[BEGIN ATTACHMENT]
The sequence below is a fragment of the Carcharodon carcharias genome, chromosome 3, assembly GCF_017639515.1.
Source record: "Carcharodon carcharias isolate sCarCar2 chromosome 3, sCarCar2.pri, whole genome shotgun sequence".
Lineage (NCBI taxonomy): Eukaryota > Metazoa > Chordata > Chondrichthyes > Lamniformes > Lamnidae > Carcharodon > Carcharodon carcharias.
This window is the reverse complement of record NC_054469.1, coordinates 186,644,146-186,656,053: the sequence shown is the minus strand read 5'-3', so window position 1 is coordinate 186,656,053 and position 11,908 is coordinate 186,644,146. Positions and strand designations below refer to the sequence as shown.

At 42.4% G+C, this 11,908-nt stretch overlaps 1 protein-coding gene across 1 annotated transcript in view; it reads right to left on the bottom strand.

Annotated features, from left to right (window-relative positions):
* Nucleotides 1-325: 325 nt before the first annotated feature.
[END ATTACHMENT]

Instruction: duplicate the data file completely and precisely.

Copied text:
The sequence below is a fragment of the Carcharodon carcharias genome, chromosome 3, assembly GCF_017639515.1.
Source record: "Carcharodon carcharias isolate sCarCar2 chromosome 3, sCarCar2.pri, whole genome shotgun sequence".
Lineage (NCBI taxonomy): Eukaryota > Metazoa > Chordata > Chondrichthyes > Lamniformes > Lamnidae > Carcharodon > Carcharodon carcharias.
This window is the reverse complement of record NC_054469.1, coordinates 186,644,146-186,656,053: the sequence shown is the minus strand read 5'-3', so window position 1 is coordinate 186,656,053 and position 11,908 is coordinate 186,644,146. Positions and strand designations below refer to the sequence as shown.

At 42.4% G+C, this 11,908-nt stretch overlaps 1 protein-coding gene across 1 annotated transcript in view; it reads right to left on the bottom strand.

Annotated features, from left to right (window-relative positions):
* Nucleotides 1-325: 325 nt before the first annotated feature.